The lamp itself is built around a shadow-puppet concept, using a pair of rotating apetures that [Mojoptix] 3D printed. The apetures turn, one in front of the other, and are lit from behind by an IKEA LED light. As the apetures rotate, they present a slowly varying path for the light from the LED, which is projected onto a paper screen placed in in front of the assembly. To generate the long-period rotation, the rotating assembly is turned by the minute hand of a common clock movement. It’s a great way to get a slow-rotating motor and gearbox setup on the cheap, as long as your torque requirements are absolutely miniscule.
Ah, the ever-present PDF, and our love-hate relationship with the format. We’ve lost count of how many vulnerabilities have been fixed in PDF software, but it’s been a bunch over the years. This week, we’re reminded that Adobe isn’t the only player in PDF-land, as Foxit released a round of updates, and there were a couple serious problems fixed. Among the vulnerabilities, a handful could lead to RCE, so if you use or support Foxit users, be sure to go get them updated.
Remember PunkBuster? It’s one of the original anti-cheat solutions, from way back in 2000. The now-classic Return to Castle Wolfenstein was the first game to support PunkBuster to prevent cheating. It’s not the latest or greatest, but PunkBuster is still running on a bunch of game servers even today. [Daniel Prizmant] and [Mauricio Sandt] decided to do a deep dive project on PunkBuster, and happened to find an arbitrary file-write vulnerability, that could easily compromise a PB enabled server.
One of the functions of PunkBuster is a remote screenshot capture. If a server admin thinks a player is behaving strangely, a screenshot request is sent. I assume this targets so-called wallhack cheats — making textures transparent, so the player can see through walls. The problem is that the server logic that handles the incoming image has a loophole. If the filename ends in .png as expected, some traversal attack checks are done, and the png file is saved to the server. However, if the incoming file isn’t a png, no transversal detection is done, and the file is naively written to disk. This weakness, combined with the stateless nature of screenshot requests, means that any connected client can write any file to any location on the server at any time. To their credit, even Balance, the creators of PunkBuster, quickly acknowledged the issue, and have released an update to fix it.
Bullet time became the hottest new cinema effect after it burst on the scene in The Matrix (1999). Back then, the cutting edge special effects required serious hardware and serious processing power to do the job. These days, of course, things have moved along somewhat. [Eric Paré] is no stranger to a high-end setup, but wanted to see what could be done at the lower end of the market. (Video, embedded below.)
Rather then relying on a bank of expensive DSLRs, [Eric] decided to try building a bullet-time camera rig out of 15 Raspberry Pis, and the standard Raspberry Pi Camera. Whereas just one camera in one of his professional setups may cost well over $1000, this entire rig was likely built for less than that in its entirety.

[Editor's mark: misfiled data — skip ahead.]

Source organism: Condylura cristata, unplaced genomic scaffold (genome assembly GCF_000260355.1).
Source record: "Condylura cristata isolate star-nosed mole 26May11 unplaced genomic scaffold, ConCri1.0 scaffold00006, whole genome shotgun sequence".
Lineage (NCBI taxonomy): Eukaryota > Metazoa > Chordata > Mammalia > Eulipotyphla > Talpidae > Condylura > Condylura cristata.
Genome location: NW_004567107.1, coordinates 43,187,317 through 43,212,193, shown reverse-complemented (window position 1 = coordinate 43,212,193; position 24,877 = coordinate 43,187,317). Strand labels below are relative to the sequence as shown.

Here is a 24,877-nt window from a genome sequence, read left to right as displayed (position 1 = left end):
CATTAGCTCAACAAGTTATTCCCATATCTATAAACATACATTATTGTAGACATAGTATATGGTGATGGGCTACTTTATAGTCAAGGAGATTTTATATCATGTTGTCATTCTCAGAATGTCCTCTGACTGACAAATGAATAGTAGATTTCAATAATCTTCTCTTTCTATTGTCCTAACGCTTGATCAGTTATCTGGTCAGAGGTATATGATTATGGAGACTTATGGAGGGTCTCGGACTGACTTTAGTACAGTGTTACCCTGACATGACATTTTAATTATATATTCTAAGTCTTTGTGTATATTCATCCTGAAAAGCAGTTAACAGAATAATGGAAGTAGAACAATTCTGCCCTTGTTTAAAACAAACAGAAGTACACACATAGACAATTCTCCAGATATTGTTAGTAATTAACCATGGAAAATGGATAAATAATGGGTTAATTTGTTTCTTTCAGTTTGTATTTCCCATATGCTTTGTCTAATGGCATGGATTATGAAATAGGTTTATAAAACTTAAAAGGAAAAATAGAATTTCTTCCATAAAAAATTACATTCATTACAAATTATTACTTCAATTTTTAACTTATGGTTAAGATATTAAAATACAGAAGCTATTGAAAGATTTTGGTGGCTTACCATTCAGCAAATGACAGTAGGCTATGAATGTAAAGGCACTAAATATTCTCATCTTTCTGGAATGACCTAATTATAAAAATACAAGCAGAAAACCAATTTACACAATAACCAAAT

Initial results were jerky and unappealing, but [Eric] persevered. One of the biggest problems was inaccuracy in the camera assemblies, as they were stuck on with thermal paste. With some custom mods and tweaks, [Eric] was eventually able to get things to a passable state. It also has the benefit, compared to a DSLR rig, that the cameras can be mounted much more closely together due to their small size.
When you’re building and launching a variety of advanced model rockets like [Joe Barnard], you don’t want to spend time building (and debugging) specialized flight computers for every rocket configuration. This challenge has led him to create AVA (All Vehicle Avionics), an impressive model rocket flight computer that he intends to use on all his future rockets.
All of [Joe]’s rockets feature active stabilization and guidance, and comprehensive telemetry using a variety of sensors. On the board there are three separate microcontrollers connected over I2C or SPI, each with its own micro USB port. The two smaller microcontrollers are both ATSAMD21s, also used on the Arduino Zero. The first is used for GPS and inertial navigation, and uses data from onboard and external sensors like the two IMUs (one is a backup), GPS and barometer to estimate the rocket’s position, velocity and attitude, The second is for telemetry, and it handles all external communications via a Bluetooth modem or long range 900 Mhz radio. The main processor (MPU) is a NXP MK20DX256 (also used on the Teensy 3.2), which receives data from the other microcontrollers and handles all the real-time operations and control outputs.
[Joe] gives a very detailed overview on the board, it’s capabilities, and the reasoning behind some of his design choices in the video after the break. Most of the sensors and microcontrollers were selected partly because of his experience with them. All three microcontrollers have Arduino bootloaders, also due to familiarity with the framework. AVA is the 12th in the line of flight computers [Joe] has built, and it is clear that a lot of work and hard-earned experience went into the design. Continue reading “Advanced Model Rocket Flight Computer Reaching For The Stars”→